Director – Henry Koster, Screenplay – Philip Dunne, Based on the Novel by Constance & Guy Jones, Producer – Fred Kohlmar, Photography (b&w) – Joseph LaShalle, Music – Cyril Mockridge, Music Director – Lionel Newman, Photographic Effects – Fred Sersen, Art Direction – J. Russell Spencer & Lyle Wheeler. Production Company – 20th Century Fox
Tyrone Power (Stephen Fitzgerald), Cecil Kellaway (Horace), Anne Baxter (Nora), Lee J. Cobb (D.C. Augur), Jayne Meadows (Frances Augur), James Todd (Bill Clark), J.M. Kerrigan (Tatie)
Journalist Stephen Fitzgerald and a friend are travelling through rural Ireland when a bridge collapses under their car. Fitzgerald meets a peculiar man near a waterfall in the nearby woods, although at the inn locals insist that that there is no waterfall in the woods and that the man is a leprechaun. When Fitzgerald next sees the man, he grabs him and demands his pot of gold, not believing that the myth will work. When the man gives him the pot, Fitzgerald cannot accept it. Back in New York, Fitzgerald signs on as campaign manager for politically ambitious newspaper editor D.C. Augur, whom he had previously criticised, in return for Augur offering him a good deal of money. The manservant that Augur provides for him proves to be an eccentric Irishman Horace who has strange abilities. When Nora, the girl that Fitzgerald met in Ireland, turns up, Fitzgerald begins to wonder if he made the right decision in selling out to Augur.
The Luck of the Irish was the first Hollywood film to deal with leprechauns. That said, it is very different to later treatments of the leprechaun theme. There is a pot of gold but if one comes to this after having seen later Hollywood efforts such as Darby O’Gill and the Little People (1959), Finian’s Rainbow (1968), Leapin’ Leprechauns! (1995), The Magical Land of the Leprechauns (1999) and, God forbid, the Leprechaun series that began with Leprechaun (1993), there is a disappointing lack of green-skinned creatures and wishes. The leprechaun himself is a rolypoly, normal-sized Cecil Kellaway, not a little person. In fact, there is not even much in the way of magic. The early scenes set in Ireland soon give way to the greater body of the story set around Tyrone Power’s choices between integrity or wealth, success or sell-out. Like the classic Harvey (1950), The Luck of the Irish is a film not so much about the existence of magical companions as it is about championing a preference for whimsy and nonsense over society and responsibility. The end has the hero abandoning his high-flying job as PR man to a senatorial candidate and going off to live the untroubled life in rural Ireland.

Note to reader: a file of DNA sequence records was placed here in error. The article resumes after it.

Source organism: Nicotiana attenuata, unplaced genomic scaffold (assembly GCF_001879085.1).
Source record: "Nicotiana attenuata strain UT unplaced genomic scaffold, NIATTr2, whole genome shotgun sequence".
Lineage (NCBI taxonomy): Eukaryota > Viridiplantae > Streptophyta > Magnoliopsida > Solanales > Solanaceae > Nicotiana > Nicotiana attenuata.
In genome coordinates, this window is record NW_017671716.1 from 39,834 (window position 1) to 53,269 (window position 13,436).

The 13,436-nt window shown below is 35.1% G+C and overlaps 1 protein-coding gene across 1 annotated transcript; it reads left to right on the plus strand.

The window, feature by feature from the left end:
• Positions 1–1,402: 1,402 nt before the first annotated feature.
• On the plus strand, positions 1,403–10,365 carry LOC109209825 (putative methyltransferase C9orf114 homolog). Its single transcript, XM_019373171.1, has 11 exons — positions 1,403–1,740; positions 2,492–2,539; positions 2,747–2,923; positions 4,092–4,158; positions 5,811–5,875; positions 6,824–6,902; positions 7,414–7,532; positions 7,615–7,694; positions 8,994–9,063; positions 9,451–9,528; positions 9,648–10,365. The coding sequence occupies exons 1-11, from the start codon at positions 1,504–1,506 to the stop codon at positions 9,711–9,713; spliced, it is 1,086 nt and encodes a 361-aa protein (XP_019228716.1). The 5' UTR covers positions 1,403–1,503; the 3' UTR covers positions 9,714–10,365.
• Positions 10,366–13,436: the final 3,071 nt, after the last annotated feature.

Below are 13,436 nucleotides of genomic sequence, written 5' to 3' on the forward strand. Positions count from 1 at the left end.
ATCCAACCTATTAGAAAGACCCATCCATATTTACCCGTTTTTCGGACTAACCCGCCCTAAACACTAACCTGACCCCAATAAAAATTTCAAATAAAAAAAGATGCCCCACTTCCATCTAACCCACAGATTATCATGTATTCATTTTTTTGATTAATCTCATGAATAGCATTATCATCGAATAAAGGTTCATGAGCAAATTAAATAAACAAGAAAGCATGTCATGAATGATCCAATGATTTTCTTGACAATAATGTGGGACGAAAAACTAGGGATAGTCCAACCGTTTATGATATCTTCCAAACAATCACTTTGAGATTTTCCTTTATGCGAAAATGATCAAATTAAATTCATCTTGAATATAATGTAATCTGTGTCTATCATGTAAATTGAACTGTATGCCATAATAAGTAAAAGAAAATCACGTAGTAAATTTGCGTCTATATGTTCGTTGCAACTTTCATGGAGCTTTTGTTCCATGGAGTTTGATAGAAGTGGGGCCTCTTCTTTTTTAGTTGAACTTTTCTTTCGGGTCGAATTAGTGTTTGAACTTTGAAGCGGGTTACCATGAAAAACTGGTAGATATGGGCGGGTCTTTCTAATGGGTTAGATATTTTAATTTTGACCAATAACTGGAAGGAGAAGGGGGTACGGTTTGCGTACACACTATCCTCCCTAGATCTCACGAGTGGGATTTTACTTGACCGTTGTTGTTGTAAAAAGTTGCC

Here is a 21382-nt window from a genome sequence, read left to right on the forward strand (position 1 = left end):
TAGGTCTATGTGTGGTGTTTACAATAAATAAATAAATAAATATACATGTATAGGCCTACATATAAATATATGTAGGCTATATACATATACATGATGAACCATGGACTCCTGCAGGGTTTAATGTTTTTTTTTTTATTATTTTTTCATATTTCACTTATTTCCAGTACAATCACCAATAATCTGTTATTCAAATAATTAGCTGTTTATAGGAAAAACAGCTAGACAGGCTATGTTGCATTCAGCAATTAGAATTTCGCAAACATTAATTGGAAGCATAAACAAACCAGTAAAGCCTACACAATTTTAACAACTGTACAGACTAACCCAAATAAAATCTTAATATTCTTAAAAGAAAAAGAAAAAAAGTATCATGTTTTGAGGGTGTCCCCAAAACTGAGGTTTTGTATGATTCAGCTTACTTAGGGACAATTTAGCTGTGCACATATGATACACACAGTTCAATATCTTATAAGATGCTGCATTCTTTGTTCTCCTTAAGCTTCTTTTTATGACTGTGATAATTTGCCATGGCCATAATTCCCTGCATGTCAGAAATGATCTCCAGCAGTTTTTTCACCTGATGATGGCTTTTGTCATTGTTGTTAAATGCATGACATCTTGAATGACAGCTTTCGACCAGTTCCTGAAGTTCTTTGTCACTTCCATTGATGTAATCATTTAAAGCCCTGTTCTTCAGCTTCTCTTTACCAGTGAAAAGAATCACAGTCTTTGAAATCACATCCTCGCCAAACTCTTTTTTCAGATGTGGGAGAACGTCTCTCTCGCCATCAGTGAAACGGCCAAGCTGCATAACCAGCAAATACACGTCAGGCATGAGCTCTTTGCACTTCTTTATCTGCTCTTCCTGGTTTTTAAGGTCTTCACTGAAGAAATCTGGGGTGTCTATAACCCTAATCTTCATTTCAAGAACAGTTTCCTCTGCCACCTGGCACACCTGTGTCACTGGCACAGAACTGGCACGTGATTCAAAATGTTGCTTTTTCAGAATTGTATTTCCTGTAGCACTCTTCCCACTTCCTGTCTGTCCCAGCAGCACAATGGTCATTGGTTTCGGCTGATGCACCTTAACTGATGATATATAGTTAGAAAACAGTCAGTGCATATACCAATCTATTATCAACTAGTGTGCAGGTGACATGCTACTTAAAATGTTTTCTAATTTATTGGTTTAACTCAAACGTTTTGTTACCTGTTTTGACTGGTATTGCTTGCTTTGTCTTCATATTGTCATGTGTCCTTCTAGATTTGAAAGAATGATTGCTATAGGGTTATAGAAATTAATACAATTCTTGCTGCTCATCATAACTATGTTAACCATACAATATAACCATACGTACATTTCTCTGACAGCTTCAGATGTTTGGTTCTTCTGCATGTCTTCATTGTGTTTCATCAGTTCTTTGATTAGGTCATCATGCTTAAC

That said, the film is delightfully told. Director Henry Koster has a wonderfully droll touch. Cecil Kellaway’s bumblings, making drinks and burning toast are absolutely charming. There is some sly humour that managed to get past the censors of the time: “It’s the oldest profession,” “You mean politics?” “You’ve got to admit there are certain similarities.”
There are a number of different films that all bear the title The Luck of the Irish – The Luck of the Irish (1920), The Luck of the Irish (1936) and The Luck of the Irish (2001) – but these are not connected in any way. The only one of these that is fantasy is the latter, a Disney Channel tv movie where a kid discovers that he is part leprechaun.